Is there a way for an object to know it _enters_ a try-with-resource block?

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Is there a way for an object to know it _enters_ a try-with-resource block?

OCsite
Is there some trick which would, with a proper replacement of ???, ensure that the following code:

===
class Foo {
  void ???() { println "Hi" }
  void close() { println "Bye" }
}
...
def foo=new Foo()
println "1"
try (foo) { println "2" }
println "3"
try (foo) { println "4" }
println "5"
===

prints out 1,Hi,2,Bye,3,Hi,4,Bye,5?

I'd rather like not to create a new foo object for each try block (which of course would be sorta-solution); it would be _considerably_ more convenient to reuse it -- if there was a way for that to know it enters the try block.

Thanks!
OC

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Re: Is there a way for an object to know it _enters_ a try-with-resource block?

OCsite
P.S. Or, it would be quite sufficient to be able to get the list of the closeables inside of the try-with-resource. I mean something like

===
static List somethingSmart() { ... }
...
def a=new Foo(),b=new Foo(),c=new Foo()
try (a) {
  assert somethingSmart()==[a]
}
try (b,c) {
  assert somethingSmart()==[b,c]
}
===

Does Java or Groovy allow to write such kind of “somethingSmart”? How?

Thanks,
OC
 

> On 2. 6. 2020, at 2:28 AM, [hidden email] wrote:
>
> Is there some trick which would, with a proper replacement of ???, ensure that the following code:
>
> ===
> class Foo {
>  void ???() { println "Hi" }
>  void close() { println "Bye" }
> }
> ...
> def foo=new Foo()
> println "1"
> try (foo) { println "2" }
> println "3"
> try (foo) { println "4" }
> println "5"
> ===
>
> prints out 1,Hi,2,Bye,3,Hi,4,Bye,5?
>
> I'd rather like not to create a new foo object for each try block (which of course would be sorta-solution); it would be _considerably_ more convenient to reuse it -- if there was a way for that to know it enters the try block.
>
> Thanks!
> OC
>

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RE: Is there a way for an object to know it _enters_ a try-with-resource block?

Winnebeck, Jason
I would not be too concerned about having to create a new object. I've heard that modern JVMs are really good at detecting temporary objects that don't escape a method and turning them into stack objects.

So I would do something like this (let's assume you really don't want to create new Foo):

class FooSession implements Closeable {
  private final Foo foo
  FooSession(Foo foo) { this.foo = foo; foo.start(); }
  void close() { foo.close() }
}

def a = new Foo()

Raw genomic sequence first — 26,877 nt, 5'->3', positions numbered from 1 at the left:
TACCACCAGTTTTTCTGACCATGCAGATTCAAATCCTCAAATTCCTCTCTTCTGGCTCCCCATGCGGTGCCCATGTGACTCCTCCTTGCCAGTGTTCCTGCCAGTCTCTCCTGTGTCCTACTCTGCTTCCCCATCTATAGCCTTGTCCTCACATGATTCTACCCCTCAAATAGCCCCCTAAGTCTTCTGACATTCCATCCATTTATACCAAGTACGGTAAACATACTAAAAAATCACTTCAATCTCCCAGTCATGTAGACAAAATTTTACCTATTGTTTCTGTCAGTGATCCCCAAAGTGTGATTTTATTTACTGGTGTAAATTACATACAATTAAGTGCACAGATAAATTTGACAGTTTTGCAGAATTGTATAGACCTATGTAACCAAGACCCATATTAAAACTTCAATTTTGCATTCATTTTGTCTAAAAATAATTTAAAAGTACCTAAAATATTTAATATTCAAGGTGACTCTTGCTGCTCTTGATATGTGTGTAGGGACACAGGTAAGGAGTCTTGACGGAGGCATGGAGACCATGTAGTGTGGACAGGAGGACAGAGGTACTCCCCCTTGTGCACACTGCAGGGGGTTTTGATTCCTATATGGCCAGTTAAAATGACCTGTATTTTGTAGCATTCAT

try(new FooSession(a)) { println "1" }

There is actually precedence for this in other languages: in C++ with RAII concept one uses the "lock" object pattern to ensure unlocking... as a way to get a kind of forced "finally" concept.

However, this still doesn't force the user to use the session. If you want to do that, and you can modify foo, why don't you add a start method to Foo?

class Foo { //notice Foo is NOT implements Closeable
  Closeable start() { println "Hi"; new FooSession(this); }
  void close() { println "Bye" }
}

def x = new Foo()
try (x.start()) { println "1" }

Of course, you could also have the start method take a closure -- if you don't care about seeing try-with-resources directly, then you can make the same pattern:

x.start { println "1" }

Jason


Sensitivity: Internal

-----Original Message-----
From: [hidden email] <[hidden email]>
Sent: Monday, June 1, 2020 8:43 PM
To: [hidden email]
Subject: Re: Is there a way for an object to know it _enters_ a try-with-resource block?

P.S. Or, it would be quite sufficient to be able to get the list of the closeables inside of the try-with-resource. I mean something like

===
static List somethingSmart() { ... }
...
def a=new Foo(),b=new Foo(),c=new Foo()
try (a) {
  assert somethingSmart()==[a]
}
try (b,c) {
  assert somethingSmart()==[b,c]
}
===

Does Java or Groovy allow to write such kind of “somethingSmart”? How?

Thanks,
OC
 

> On 2. 6. 2020, at 2:28 AM, [hidden email] wrote:
>
> Is there some trick which would, with a proper replacement of ???, ensure that the following code:
>
> ===
> class Foo {
>  void ???() { println "Hi" }
>  void close() { println "Bye" }
> }
> ...
> def foo=new Foo()
> println "1"
> try (foo) { println "2" }
> println "3"
> try (foo) { println "4" }
> println "5"
> ===
>
> prints out 1,Hi,2,Bye,3,Hi,4,Bye,5?
>
> I'd rather like not to create a new foo object for each try block (which of course would be sorta-solution); it would be _considerably_ more convenient to reuse it -- if there was a way for that to know it enters the try block.
>
> Thanks!
> OC
>